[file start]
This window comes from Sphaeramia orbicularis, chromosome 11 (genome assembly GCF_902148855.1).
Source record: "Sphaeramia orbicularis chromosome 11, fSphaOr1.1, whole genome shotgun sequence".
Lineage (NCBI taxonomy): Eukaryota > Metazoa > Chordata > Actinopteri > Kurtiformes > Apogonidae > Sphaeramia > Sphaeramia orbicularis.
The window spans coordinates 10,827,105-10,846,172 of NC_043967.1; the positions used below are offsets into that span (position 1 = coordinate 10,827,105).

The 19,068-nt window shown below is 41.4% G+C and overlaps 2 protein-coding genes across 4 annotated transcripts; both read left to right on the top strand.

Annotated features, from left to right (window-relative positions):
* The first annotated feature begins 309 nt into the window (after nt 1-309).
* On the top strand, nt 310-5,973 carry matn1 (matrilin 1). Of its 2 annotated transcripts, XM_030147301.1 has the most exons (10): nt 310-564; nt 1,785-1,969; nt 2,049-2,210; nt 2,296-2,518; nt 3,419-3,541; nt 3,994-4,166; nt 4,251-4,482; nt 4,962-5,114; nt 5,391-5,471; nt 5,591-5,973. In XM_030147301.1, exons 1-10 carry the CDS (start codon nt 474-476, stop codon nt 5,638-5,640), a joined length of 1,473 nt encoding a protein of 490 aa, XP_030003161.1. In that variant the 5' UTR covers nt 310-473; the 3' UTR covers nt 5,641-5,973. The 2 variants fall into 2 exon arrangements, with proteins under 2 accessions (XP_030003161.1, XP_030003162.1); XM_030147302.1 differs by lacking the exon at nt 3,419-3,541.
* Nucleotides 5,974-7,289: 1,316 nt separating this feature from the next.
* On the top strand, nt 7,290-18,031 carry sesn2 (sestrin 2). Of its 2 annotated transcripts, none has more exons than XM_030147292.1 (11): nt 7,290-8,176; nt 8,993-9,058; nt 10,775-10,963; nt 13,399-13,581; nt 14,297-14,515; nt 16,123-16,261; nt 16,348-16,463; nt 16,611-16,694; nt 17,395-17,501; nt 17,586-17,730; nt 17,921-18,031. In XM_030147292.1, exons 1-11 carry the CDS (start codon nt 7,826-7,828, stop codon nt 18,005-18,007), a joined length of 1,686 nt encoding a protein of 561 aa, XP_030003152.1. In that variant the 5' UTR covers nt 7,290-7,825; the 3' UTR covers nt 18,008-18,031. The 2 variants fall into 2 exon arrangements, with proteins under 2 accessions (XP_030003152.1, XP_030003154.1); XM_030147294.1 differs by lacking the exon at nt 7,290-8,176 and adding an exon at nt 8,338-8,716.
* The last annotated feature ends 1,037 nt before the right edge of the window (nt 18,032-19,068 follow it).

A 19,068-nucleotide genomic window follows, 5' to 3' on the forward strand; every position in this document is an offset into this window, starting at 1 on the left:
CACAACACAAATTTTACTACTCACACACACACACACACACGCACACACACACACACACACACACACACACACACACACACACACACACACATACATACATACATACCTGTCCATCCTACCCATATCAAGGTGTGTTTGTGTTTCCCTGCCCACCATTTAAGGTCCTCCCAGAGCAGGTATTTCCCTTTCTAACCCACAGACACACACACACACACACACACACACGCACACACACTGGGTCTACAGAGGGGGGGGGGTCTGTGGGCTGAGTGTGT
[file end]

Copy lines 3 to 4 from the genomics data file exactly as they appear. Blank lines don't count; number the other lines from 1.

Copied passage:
Lineage (NCBI taxonomy): Eukaryota > Metazoa > Chordata > Actinopteri > Kurtiformes > Apogonidae > Sphaeramia > Sphaeramia orbicularis.
The window spans coordinates 10,827,105-10,846,172 of NC_043967.1; the positions used below are offsets into that span (position 1 = coordinate 10,827,105).